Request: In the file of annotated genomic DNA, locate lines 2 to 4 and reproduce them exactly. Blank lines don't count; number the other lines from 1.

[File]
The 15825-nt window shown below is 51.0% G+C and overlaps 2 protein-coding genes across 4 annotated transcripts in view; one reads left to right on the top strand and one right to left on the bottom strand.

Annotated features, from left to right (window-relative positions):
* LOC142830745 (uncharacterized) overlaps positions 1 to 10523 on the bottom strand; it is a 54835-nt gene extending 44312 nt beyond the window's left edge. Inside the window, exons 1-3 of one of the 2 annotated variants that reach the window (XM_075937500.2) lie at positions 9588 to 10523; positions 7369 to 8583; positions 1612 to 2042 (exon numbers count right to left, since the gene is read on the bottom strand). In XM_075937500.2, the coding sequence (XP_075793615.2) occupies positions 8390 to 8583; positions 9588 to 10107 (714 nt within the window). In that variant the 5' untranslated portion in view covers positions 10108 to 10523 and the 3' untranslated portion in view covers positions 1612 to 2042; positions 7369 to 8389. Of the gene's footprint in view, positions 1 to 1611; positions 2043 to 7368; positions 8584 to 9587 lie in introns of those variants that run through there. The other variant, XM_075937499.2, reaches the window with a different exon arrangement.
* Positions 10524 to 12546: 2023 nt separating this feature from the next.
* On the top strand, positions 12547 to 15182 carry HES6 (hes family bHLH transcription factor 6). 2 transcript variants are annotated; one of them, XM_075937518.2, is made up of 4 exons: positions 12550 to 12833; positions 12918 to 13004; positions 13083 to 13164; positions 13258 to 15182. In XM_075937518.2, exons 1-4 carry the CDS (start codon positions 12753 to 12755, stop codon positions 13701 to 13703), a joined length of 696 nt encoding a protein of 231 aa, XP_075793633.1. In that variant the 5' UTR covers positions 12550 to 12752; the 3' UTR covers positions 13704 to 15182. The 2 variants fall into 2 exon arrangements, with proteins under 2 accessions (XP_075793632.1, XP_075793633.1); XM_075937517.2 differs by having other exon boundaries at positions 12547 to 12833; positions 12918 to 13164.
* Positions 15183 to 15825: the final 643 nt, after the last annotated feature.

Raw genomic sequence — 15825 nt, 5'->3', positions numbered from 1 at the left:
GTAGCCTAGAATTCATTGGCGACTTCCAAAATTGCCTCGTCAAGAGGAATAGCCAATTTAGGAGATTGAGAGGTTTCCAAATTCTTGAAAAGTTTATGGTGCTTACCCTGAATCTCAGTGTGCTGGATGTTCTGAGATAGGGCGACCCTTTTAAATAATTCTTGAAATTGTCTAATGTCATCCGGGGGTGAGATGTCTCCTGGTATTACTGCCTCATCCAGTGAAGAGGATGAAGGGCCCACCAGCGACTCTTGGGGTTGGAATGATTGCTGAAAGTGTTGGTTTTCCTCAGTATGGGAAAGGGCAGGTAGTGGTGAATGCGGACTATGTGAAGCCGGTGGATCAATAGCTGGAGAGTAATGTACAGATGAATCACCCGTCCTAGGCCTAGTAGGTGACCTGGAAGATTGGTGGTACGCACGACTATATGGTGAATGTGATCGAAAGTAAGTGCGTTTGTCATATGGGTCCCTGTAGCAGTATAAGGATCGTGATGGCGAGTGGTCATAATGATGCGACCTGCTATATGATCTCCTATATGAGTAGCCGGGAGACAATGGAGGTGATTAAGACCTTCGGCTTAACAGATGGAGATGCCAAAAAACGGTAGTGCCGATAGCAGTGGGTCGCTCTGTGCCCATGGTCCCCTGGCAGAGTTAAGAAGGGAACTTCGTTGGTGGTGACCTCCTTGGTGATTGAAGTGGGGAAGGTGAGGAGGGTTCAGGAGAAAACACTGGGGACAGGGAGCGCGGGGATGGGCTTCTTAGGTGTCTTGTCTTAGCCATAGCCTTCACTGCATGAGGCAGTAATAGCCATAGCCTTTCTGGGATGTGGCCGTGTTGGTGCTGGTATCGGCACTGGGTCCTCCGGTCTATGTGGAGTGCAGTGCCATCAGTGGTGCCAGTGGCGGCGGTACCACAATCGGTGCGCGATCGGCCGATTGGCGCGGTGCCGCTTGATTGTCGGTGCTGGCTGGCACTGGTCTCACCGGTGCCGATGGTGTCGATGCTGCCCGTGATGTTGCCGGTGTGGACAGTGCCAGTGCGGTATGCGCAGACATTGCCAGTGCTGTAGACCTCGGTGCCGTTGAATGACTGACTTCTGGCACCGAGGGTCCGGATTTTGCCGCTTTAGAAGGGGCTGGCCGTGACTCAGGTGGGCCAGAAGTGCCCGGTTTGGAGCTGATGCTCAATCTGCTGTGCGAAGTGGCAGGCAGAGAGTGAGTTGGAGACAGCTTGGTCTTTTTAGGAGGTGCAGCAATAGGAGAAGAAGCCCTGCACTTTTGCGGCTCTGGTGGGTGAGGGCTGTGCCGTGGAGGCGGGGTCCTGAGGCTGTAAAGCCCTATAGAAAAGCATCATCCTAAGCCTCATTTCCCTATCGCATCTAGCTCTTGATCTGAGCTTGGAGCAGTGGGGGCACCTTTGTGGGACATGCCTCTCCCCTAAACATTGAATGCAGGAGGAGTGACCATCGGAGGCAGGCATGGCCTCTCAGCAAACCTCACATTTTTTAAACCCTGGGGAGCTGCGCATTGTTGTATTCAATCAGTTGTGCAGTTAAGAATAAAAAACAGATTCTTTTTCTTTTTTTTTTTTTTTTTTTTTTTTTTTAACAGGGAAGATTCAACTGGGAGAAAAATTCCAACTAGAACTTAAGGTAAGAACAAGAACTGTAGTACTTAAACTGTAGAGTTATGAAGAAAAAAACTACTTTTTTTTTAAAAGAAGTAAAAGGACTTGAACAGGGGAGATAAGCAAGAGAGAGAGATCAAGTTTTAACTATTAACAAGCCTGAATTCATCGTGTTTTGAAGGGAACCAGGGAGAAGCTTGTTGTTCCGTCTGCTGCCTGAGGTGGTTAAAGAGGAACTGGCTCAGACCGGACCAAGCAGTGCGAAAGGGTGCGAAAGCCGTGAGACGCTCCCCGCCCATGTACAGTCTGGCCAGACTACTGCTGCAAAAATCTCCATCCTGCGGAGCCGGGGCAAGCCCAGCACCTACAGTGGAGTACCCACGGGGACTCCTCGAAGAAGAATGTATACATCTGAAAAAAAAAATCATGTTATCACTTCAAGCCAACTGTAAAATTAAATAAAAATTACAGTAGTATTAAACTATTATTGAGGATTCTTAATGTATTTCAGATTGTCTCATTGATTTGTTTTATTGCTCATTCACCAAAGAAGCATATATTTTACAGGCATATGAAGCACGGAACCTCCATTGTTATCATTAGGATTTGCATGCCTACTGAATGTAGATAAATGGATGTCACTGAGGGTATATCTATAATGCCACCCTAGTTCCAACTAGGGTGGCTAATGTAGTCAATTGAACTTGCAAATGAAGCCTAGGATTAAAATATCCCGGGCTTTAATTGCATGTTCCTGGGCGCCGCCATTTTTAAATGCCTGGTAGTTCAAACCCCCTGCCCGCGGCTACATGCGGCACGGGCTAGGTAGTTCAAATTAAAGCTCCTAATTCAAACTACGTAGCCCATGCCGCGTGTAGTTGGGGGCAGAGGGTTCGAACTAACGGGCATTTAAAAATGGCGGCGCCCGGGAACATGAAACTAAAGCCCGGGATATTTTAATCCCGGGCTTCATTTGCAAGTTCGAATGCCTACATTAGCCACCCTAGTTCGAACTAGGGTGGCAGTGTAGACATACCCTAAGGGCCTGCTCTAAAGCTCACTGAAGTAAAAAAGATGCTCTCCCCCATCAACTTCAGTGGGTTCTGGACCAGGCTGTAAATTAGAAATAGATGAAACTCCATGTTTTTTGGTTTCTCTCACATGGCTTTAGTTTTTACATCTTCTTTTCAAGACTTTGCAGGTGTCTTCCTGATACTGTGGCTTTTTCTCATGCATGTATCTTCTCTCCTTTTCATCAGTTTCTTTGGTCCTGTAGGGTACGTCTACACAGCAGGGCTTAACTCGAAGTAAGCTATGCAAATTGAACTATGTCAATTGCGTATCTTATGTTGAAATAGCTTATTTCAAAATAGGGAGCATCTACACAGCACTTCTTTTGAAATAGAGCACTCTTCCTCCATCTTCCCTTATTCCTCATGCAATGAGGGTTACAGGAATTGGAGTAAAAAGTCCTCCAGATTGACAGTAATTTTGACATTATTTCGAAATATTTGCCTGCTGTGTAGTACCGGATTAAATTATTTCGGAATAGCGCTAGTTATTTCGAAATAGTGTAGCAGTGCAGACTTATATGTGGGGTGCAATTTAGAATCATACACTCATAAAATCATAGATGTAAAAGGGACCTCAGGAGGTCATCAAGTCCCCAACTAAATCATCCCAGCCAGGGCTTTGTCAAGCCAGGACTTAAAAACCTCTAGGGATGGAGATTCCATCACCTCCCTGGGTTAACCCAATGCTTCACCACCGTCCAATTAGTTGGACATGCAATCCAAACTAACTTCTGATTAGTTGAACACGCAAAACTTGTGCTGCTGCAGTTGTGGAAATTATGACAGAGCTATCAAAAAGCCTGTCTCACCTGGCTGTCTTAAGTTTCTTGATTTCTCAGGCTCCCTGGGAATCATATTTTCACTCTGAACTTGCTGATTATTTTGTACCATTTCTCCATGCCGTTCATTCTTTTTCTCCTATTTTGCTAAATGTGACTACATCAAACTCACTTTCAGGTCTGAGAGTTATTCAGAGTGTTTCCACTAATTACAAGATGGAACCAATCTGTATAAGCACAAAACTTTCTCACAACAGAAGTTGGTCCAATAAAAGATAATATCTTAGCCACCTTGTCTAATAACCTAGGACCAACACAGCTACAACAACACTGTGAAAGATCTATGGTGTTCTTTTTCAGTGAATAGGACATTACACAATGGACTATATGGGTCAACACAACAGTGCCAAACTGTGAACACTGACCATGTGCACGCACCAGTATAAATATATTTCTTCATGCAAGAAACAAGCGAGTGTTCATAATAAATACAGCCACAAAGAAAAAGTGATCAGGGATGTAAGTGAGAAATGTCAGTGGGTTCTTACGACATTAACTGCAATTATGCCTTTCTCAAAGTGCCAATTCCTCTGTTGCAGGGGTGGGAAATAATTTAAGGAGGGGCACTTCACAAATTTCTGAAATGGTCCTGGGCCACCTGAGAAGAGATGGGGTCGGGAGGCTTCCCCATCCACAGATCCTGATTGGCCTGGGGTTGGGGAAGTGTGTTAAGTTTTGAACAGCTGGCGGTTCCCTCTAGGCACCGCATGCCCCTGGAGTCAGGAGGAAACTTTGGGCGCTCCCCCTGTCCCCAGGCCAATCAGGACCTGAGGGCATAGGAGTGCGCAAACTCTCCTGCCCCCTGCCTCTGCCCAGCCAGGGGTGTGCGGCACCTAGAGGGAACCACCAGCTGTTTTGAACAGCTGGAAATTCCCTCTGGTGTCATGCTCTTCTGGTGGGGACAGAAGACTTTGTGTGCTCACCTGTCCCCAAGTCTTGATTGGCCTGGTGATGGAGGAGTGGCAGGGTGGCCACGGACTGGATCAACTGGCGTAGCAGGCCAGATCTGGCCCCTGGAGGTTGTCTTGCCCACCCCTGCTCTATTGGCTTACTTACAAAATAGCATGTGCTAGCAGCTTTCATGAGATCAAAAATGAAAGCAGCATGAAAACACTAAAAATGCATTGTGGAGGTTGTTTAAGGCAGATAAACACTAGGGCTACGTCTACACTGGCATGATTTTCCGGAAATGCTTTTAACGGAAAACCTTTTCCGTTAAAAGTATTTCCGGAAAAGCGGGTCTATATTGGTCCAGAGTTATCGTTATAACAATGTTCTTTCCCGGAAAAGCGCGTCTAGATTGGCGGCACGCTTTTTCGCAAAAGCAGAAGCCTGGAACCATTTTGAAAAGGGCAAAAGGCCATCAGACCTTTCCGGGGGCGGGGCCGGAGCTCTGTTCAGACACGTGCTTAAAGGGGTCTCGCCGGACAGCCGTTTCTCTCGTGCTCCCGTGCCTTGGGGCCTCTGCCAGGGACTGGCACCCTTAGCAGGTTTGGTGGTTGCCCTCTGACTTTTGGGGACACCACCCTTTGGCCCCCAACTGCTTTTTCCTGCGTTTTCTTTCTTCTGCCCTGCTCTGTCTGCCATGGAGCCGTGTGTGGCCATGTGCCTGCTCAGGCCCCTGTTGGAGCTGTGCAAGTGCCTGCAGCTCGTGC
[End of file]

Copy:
Annotated features, from left to right (window-relative positions):
* LOC142830745 (uncharacterized) overlaps positions 1 to 10523 on the bottom strand; it is a 54835-nt gene extending 44312 nt beyond the window's left edge. Inside the window, exons 1-3 of one of the 2 annotated variants that reach the window (XM_075937500.2) lie at positions 9588 to 10523; positions 7369 to 8583; positions 1612 to 2042 (exon numbers count right to left, since the gene is read on the bottom strand). In XM_075937500.2, the coding sequence (XP_075793615.2) occupies positions 8390 to 8583; positions 9588 to 10107 (714 nt within the window). In that variant the 5' untranslated portion in view covers positions 10108 to 10523 and the 3' untranslated portion in view covers positions 1612 to 2042; positions 7369 to 8389. Of the gene's footprint in view, positions 1 to 1611; positions 2043 to 7368; positions 8584 to 9587 lie in introns of those variants that run through there. The other variant, XM_075937499.2, reaches the window with a different exon arrangement.
* Positions 10524 to 12546: 2023 nt separating this feature from the next.